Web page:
A comparison of the $$L_2$$ L 2 minimum distance estimator and the EM-algorithm when fitting $${\varvec{{k}}}$$ k -component univariate normal mixtures

Brenton R. Clarke, Thomas Davidson, Robert Hammarstrand
  • Statistical Papers, February 2016, Springer Science + Business Media
  • DOI: 10.1007/s00362-016-0747-x

Robust estimation of finite mixtures of normal distributions

What is it about?

Unlike the MLE (as obtained by the EM algorithm) the L2 estimator has a bounded influence function and performs in a stable manner when there may be contamination. Interestingly the L2 estimator is robust to potential outliers but outperforms the usual robust alternative which is the MLE of a mixture of t-distributions when the data are actually a mixture of normals. Indeed the L2 estimator is consistent and asymptotically normal since the estimator found from the L2 estimating equations is an M-estimator with a bounded and continuous psi function meaning, with some other conditions that are satified,that there is a weakly consitent and Frechet differentiable root to the M-estimating equations.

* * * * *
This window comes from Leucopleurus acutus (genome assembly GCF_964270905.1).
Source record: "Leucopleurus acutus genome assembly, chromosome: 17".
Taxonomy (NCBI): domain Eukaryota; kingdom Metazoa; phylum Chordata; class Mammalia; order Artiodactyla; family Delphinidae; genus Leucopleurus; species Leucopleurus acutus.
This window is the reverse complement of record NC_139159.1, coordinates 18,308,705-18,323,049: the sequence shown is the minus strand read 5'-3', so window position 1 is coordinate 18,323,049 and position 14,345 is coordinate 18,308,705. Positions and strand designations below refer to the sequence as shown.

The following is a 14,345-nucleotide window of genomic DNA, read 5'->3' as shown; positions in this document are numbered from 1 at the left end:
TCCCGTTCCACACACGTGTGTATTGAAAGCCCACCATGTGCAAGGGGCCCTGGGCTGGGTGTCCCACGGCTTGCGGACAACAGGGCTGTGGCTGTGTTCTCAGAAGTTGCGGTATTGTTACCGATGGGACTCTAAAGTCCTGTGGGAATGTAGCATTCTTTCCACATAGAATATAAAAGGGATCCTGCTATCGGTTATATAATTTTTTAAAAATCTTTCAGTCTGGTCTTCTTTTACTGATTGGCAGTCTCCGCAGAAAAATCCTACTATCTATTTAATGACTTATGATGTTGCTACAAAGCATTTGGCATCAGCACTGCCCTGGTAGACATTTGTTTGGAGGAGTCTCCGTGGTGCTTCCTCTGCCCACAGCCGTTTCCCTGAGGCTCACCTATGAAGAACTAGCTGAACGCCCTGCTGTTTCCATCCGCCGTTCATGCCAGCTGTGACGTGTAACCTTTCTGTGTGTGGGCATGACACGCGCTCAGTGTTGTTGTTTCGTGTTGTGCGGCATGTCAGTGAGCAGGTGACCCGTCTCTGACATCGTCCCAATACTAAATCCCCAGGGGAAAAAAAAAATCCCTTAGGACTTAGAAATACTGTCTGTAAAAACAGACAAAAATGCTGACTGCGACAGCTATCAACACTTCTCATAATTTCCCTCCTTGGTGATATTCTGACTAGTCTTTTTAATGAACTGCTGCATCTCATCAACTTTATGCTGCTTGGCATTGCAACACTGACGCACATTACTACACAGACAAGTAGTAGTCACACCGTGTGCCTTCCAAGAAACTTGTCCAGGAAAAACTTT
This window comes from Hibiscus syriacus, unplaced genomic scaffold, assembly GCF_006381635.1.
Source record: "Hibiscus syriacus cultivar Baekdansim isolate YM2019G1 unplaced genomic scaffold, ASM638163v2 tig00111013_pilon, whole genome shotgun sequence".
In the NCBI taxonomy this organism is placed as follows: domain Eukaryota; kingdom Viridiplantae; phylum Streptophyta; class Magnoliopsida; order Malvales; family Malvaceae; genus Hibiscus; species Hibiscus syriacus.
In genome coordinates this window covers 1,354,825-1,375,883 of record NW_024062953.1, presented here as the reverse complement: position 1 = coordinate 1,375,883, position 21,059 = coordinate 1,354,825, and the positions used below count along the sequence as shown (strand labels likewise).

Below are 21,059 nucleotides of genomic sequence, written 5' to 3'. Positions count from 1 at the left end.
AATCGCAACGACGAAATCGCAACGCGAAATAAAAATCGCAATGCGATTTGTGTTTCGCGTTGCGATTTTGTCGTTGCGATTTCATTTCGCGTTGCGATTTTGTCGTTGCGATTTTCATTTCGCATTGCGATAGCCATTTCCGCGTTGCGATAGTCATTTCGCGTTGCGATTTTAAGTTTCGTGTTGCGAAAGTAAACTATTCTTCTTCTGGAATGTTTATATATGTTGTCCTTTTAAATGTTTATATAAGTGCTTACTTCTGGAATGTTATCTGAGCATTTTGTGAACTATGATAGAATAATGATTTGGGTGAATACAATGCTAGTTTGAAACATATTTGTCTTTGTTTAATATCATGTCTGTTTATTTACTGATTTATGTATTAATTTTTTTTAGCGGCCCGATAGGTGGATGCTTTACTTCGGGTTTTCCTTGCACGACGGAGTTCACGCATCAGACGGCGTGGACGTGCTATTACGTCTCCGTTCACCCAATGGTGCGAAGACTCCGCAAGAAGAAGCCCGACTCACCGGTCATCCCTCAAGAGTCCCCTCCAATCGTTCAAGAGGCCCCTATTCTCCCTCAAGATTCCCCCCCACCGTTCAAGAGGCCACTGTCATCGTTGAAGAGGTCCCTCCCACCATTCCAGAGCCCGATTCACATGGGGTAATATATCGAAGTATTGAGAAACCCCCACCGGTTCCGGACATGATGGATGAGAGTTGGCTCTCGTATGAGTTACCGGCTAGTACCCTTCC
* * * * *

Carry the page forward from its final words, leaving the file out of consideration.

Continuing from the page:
Why is it important?

The L2 estimator has all the hallmarks of a robust and efficient estimator when the component distributions are difficult to distinguish, which is exactly when you want to estimate the parameters well. Why should you use a mixture of t-distributions when in fact the data are from a mixture of normals. Using a mixture of t-distributions would give potentially robust estimates but inconsistent estimates when the data are actually normal.


Dr Brenton R. Clarke (Author)
Murdoch University

This research is a confirmation of the theoretical paper by Clarke and Heathcote (1994) which used the well cited paper on M-functionals by Clarke (1983). The paper points to the paper by Clarke and Heathcote for the reason that it is directly involved with mixtures, whereas the paper of Clarke (1983) is broader with many applications of robust functionals applicable in general settings.

The following have contributed to this page: Dr Brenton R. Clarke